"ACCRINGTON, a town, two townships, two chapelries, and a subdistrict, in Whalley parish, Lancashire. The town adjoins the E Lancashire railway, near the Leeds and Liverpool canal, 4 miles by road and 5¼ by railway E of Blackburn. It is large and thriving; has sprung up within the present century; is a seat of petty sessions and county courts; publishes a weekly newspaper; carries on industry in twenty cotton factories, three print works, extensive turkey-red dye-work, several large chemical works, foundries, steel-works, and a brewery; is well supplied with water from reservoirs; and has a head post office, a r. station with telegraph, a banking office, four hotels, a market house of 1868, public rooms of 1857 in the Italian style at a cost of £8,000, a mechanics' institution, a museum and pleasure gardens, a church enlarged in 1826, a church of 1841 in the early English style at a cost of £8,000, a church of 1866, two fine Wesleyan chapels of 1845 and 1866, nine other dissenting chapels, a Roman Catholic chapel, seven public schools, and two annual fairs. Pop. in 1851, 7,481; in 1861, 13,872. Houses, 2,579. The townships are New A. and Old A. Acres, 2,480 and 740. Real property, £52,634; of which £8,409 are in mines. Pop., 11,853 and 5,835.The chapelries are St. James and Christchurch; and both are p. curacies in the diocese of Manchester. Value of each, £300.* Patrons of St. J., Hulme's Trustees; of C., Trustees. The subdistrict is conterminate with the two townships."
John Marius Wilson, Imperial Gazetteer of England and Wales (1870-72)
Local Studies Unit,
St. James St,
Tel: 01254 872385
Fax: 01254 301066
Monumental inscriptions and the burial register of the Machpelah Baptist church have been published by the LFH&HS.
|Christ Church, Church of England, Accrington|
|St James Church of England, Accrington|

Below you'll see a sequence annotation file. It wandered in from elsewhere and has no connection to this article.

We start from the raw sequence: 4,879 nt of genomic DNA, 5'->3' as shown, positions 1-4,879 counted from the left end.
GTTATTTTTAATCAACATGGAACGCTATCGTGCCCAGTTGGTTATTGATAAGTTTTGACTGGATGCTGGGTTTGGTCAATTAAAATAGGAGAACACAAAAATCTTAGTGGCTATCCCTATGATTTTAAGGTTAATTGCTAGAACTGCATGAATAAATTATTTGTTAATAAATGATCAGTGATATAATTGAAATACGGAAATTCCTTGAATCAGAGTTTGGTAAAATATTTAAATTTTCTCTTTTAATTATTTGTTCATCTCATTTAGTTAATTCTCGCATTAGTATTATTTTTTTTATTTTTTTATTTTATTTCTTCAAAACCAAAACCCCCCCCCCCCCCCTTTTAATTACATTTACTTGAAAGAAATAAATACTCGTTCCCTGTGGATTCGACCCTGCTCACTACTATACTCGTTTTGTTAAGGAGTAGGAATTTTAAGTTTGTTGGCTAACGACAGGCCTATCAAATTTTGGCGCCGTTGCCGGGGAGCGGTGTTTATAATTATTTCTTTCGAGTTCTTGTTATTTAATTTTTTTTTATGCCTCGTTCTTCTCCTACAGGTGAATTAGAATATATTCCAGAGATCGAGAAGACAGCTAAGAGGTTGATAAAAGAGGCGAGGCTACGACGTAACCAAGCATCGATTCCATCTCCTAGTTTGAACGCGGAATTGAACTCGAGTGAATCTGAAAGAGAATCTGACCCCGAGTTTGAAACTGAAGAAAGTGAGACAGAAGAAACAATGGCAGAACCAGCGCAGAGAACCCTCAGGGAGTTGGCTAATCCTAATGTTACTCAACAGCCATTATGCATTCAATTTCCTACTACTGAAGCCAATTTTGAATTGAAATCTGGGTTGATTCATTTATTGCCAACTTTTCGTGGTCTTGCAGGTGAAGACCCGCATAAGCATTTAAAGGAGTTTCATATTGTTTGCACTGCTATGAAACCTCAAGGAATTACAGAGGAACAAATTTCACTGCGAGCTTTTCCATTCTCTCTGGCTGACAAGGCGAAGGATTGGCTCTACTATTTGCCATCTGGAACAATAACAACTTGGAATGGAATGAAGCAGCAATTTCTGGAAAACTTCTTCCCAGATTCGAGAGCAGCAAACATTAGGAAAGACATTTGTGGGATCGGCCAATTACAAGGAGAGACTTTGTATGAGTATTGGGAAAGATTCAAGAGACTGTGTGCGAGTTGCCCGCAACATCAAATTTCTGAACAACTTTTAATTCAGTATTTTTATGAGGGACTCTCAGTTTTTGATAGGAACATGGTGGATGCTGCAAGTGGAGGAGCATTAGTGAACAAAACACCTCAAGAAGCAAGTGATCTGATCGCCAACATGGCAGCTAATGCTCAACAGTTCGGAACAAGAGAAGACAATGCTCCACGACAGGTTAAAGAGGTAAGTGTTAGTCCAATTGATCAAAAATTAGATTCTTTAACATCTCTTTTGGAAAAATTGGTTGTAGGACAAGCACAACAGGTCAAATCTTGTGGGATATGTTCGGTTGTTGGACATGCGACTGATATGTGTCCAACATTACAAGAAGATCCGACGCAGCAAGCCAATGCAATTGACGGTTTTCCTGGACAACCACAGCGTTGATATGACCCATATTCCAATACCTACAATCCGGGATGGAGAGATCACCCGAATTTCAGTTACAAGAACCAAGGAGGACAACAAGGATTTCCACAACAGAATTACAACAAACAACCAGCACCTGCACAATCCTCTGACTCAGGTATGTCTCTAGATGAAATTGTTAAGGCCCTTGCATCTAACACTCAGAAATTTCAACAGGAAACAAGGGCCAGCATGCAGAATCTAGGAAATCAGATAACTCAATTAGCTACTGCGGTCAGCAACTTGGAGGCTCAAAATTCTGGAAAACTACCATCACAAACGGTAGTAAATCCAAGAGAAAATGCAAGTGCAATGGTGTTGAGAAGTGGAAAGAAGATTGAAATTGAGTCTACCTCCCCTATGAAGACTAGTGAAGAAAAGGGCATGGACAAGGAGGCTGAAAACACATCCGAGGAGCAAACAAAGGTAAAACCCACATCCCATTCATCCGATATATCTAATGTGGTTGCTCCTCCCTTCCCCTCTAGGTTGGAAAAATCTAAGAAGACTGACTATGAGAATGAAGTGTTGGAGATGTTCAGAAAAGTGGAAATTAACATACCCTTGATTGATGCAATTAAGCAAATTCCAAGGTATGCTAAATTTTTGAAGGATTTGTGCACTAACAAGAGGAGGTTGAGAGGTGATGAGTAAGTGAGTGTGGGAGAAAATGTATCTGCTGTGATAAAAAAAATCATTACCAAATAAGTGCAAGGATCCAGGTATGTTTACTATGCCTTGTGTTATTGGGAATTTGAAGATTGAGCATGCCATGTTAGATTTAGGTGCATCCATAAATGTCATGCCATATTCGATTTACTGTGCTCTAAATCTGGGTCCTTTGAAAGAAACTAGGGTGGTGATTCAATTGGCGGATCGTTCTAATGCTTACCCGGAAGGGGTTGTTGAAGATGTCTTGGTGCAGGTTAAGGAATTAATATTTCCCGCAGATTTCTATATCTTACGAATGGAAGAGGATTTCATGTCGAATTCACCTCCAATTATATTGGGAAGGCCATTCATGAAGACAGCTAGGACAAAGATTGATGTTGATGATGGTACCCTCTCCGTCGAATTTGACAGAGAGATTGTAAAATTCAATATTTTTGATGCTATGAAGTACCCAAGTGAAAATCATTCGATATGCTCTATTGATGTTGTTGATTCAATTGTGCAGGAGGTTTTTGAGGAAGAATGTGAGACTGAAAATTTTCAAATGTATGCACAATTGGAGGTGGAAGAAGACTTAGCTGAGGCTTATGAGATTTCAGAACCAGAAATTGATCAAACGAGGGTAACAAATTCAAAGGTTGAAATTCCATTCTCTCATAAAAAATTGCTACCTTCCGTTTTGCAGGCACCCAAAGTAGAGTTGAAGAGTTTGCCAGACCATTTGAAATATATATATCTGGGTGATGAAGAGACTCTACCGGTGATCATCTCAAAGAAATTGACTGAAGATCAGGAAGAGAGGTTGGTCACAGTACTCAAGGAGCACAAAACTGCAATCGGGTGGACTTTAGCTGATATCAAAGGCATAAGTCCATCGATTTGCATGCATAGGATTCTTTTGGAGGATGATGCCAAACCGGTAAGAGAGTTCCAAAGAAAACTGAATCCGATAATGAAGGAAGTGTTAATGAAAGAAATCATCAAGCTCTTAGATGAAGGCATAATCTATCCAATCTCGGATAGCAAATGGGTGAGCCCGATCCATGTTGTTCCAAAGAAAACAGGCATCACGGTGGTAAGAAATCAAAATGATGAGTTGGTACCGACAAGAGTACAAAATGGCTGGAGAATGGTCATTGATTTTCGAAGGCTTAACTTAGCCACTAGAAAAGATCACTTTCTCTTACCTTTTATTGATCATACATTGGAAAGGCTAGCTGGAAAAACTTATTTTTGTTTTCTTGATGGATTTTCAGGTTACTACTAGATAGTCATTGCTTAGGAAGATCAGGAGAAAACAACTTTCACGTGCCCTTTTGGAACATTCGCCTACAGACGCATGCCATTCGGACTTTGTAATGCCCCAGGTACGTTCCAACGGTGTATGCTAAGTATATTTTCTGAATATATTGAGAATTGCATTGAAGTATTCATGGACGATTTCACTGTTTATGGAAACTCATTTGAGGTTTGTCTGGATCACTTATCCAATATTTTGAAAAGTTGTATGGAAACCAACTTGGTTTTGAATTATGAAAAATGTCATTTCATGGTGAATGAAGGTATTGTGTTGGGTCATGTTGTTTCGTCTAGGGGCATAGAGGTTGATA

|St John the Baptist Church of England, Baxenden|
|St Peter Church of England, Accrington|
|Union St, Accrington, Wesleyan Methodist|
Details about the census records, and indexes for Accrington.
The surviving records for the parish church of St James commence in 1766. An index of marriages 1813-1837 has been published by the LFH&HS.
The Register Office covering the Accrington area is Hyndburn and Rossendale.
- Ask for a calculation of the distance from Accrington to another place.
"ACCRINGTON, a chapelry, post-town, and considerable village in the parish of Whalley, and hundred of Blackburn, in the county palatine of Lancaster, 4 miles N.W. of Haslingden. It includes the two townships of Old and New Accrington, and has become within the last few years a place of some consequence. The population has increased at a very rapid rate. It is situated on the river Henburn, near the Leeds and Liverpool canal, and is a station on the East Lancashire railway. Its importance is derived from its position in the centre of the calico-printing trade. Several large cotton-mills and print-works have been established, which afford abundant occupation to the working classes. Many hands are employed in the coal-mines and quarries. The living of Old Accrington is a perpetual curacy in the diocese of Manchester, value £300, in the patronage of Hulme's Trustees. The church was taken down and rebuilt in 1826. The living of Christ Church is a curacy, in the patronage of trustees. There is a national school which was erected in 1806."
In 1835 Accrington was a chapelry and township in the parish of Whalley.
You can see the administrative areas in which Accrington has been placed at times in the past. Select one to see a link to a map of that particular area.
View a map of the boundaries of this town/parish.
You can see maps centred on OS grid reference SD769276 (Lat/Lon: 53.744644, -2.351546), Accrington which are provided by:
- Google Maps
- StreetMap (Current Ordnance Survey maps)
- Bing (was Multimap)
- OldMaps (Old Ordnance Survey maps.)
- Old Maps Online (Other old maps.)
- National Library of Scotland (Old Ordnance Survey maps)
- Vision of Britain (Click "Historical units & statistics" for administrative areas.)
- English Jurisdictions in 1851 (Unfortunately the LDS have removed the facility to enable us to specify a starting location, you will need to search yourself on their map.)
- Magic (Geographic information) (Click + on map if it doesn't show)
- GeoHack (Links to on-line maps and location specific services.)
Andrew Jackson provides information about the Accrington Pals and the losses that they suffered at the battle of the Somme.